Method of computing costs that starts with Direct Costs (materials, direct labor, variable overhead) but adds non-variable overhead.
a method of costing used for some purposes - for example, to support pricing decisions and to derive performance measures - but not required for other purposes, as when one is looking at the effect of changes in the volume of output; ask the question, 'Am I looking at costs as they are now (full absorption costing) or am I seeking to examine the effect on costs of profitability of a change in volume costs (marginal costing)'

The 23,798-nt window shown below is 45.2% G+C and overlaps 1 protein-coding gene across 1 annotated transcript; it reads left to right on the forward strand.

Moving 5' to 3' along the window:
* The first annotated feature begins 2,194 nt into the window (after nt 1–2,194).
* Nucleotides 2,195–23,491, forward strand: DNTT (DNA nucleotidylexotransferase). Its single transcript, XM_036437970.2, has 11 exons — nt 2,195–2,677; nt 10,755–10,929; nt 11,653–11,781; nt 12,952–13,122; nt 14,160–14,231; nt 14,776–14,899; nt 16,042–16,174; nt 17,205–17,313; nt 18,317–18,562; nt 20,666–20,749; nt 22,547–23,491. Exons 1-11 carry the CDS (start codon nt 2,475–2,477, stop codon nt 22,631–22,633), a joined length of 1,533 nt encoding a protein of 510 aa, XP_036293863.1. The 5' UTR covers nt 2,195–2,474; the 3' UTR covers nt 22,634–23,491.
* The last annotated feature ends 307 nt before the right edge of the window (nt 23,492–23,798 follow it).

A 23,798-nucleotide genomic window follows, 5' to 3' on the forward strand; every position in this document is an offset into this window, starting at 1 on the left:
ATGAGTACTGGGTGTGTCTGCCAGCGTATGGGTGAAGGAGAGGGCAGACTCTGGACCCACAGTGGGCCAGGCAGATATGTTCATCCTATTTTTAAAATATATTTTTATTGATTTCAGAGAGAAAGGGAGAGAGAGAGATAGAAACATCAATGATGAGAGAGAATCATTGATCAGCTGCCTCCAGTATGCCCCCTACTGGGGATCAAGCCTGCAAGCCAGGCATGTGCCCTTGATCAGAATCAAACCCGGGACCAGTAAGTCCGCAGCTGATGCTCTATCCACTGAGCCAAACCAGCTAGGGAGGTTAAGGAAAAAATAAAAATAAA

A principle where all the direct costs are allocated to cost units and overhead costs are apportioned according to a meaningful algorithm that attempts to reflect probable resource usage.
A principle where fixed and variable costs are allocated to cost units and overhead costs are absorbed according to activity levels
An approach to product costing whereby both fixed and variable manufacturing coast are aggregated into product costs and charged to inventories.